Cytoskeletal mechanics

Cells can respond to mechanical forces, thanks to sophisticated measuring systems. The cell cytoskeleton rearranges accordingly to external mechanical stimuli, ultimately affecting cell growth and differentiation. Many different proteins cooperate to hold together the cytoskeleton and to connect it to the cell membrane and organelles, but the detailed molecular mechanisms of force transduction are largely unexplored.

We aim to elucidate the force transmission between proteins at the single molecule level. Single-molecule force-spectroscopy (SMFS) techniques have emerged as powerful tools to manipulate isolated components of various biological systems. We explored a number of protein complexes using Atomic Force Spectroscopy (AFM) and optical tweezers, mainly focusing on three topics.

Mechanosensing

Filamin connects the cytoskeleton to transmembrane complexes such as integrins or the von Willebrand receptor glycoprotein Ib. Using a dual-beam optical tweezers setup, we showed that the Ig domain pair 20–21 of human filamin A acts as a force-activated mechanosensor. The native autoinhibiting interaction between the domain pair can be disrupted by the cytoskeletal forces (actin binding), enabling the binding of transmembrane proteins.

Dynamic force sensing of filamin revealed in single-molecule experiments. Rognoni et. al, PNAS (2012)

Force-dependent isomerization kinetics of a highly conserved proline switch modulates the mechanosensing region of filamin. Rognoni et. at, PNAS (2014)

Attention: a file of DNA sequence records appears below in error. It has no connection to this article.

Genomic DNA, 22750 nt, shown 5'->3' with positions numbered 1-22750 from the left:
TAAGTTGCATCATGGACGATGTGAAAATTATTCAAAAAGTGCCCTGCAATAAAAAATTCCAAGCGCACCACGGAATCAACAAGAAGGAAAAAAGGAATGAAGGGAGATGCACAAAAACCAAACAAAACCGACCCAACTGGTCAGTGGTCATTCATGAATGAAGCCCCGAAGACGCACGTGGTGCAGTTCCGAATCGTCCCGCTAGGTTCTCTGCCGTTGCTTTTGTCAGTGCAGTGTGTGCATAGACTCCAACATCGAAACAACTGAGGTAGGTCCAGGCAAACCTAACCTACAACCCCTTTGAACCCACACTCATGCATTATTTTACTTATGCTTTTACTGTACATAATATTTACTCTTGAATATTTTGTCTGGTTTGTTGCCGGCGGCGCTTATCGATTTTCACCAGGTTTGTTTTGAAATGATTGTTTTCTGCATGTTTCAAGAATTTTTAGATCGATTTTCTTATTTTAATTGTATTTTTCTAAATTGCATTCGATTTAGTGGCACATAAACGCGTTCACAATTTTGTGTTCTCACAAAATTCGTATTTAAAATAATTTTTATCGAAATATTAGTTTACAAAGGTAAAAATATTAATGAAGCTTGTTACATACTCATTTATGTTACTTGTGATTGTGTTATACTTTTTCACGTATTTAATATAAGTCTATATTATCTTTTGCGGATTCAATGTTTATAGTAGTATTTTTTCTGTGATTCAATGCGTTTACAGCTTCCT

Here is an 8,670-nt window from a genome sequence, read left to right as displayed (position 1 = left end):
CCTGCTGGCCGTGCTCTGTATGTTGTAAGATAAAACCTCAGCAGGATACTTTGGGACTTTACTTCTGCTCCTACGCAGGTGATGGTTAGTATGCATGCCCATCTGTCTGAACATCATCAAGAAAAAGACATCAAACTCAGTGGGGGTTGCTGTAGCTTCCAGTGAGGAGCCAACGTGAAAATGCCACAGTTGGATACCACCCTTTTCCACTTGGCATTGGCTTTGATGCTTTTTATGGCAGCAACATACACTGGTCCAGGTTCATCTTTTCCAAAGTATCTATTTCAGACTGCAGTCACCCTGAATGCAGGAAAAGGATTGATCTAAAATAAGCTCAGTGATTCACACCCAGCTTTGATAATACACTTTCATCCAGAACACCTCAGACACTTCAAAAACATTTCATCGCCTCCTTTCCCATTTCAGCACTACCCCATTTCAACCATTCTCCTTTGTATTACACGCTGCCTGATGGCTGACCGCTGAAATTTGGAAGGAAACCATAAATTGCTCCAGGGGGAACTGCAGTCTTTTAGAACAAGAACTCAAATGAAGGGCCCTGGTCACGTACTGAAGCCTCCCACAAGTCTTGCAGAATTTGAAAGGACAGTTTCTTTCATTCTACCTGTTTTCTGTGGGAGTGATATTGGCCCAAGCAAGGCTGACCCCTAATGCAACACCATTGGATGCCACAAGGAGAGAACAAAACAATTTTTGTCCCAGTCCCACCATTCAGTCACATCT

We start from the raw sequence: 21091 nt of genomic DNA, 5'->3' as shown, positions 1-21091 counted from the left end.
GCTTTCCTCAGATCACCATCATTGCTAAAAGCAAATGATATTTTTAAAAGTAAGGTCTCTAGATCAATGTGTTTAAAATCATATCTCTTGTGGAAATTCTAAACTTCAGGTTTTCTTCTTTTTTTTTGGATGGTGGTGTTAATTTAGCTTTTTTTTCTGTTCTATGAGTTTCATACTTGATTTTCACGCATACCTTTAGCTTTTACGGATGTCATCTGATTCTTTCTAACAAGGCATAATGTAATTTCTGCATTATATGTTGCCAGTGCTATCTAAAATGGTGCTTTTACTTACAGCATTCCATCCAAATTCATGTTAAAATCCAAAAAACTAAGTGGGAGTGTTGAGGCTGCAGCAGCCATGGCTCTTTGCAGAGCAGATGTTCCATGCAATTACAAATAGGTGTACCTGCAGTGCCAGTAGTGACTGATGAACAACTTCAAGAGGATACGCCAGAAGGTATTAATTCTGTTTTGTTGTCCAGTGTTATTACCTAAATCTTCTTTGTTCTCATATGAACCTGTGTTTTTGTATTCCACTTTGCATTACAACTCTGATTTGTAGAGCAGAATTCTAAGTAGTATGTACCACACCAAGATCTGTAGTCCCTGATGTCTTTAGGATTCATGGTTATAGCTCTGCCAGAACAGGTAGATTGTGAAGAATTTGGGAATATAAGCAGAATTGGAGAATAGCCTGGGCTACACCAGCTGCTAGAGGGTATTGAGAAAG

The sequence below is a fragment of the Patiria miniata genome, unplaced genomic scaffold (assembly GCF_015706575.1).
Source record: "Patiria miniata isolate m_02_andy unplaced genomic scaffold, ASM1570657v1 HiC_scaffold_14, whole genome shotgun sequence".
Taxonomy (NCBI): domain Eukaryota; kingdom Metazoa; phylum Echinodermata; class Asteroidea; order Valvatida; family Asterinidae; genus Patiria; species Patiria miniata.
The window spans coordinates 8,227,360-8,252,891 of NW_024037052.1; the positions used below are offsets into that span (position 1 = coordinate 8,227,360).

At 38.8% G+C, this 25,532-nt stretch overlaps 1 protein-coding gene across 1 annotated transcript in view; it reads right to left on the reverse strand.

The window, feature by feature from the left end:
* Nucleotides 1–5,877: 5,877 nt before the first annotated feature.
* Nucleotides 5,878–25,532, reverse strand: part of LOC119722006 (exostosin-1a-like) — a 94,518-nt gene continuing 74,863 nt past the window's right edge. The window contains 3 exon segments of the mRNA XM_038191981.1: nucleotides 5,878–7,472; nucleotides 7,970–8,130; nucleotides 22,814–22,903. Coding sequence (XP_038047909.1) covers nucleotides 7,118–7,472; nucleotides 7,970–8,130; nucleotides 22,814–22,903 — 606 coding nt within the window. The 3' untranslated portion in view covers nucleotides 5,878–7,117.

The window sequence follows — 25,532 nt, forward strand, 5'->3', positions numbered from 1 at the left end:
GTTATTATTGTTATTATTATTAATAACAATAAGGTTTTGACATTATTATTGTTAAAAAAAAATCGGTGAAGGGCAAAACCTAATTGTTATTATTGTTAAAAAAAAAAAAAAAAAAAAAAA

Multivalency of parallel bonds

Several protein/protein interactions with important structural roles have surprisingly low affinities.

The single components of the cytoskeleton exchange very rapidly, while the overall architecture has long-term stability. An example is the bond between alpha-actinin and titin, which is the one of the major candidates for the anchoring of titin in the sarcomeric Z-disk. Up to seven similar titin regions, called Z-repeats, can simultaneously bind parallel alpha-actinin layers. We showed that three Z-repeats bind alpha-actinin, even if the bond detaches on a second timescale. We used an avidity argument to show how the concerted action of multiple parallel bonds can extend the anchoring time of titin to the scale of hours, even in presence of force. This model explains how the fast turnover of single alpha-actinins (< 1 minute) is compatible with stable anchoring of titin in the Z-disk. Multivalency can also explain how filamin firmly binds to the cell membrane.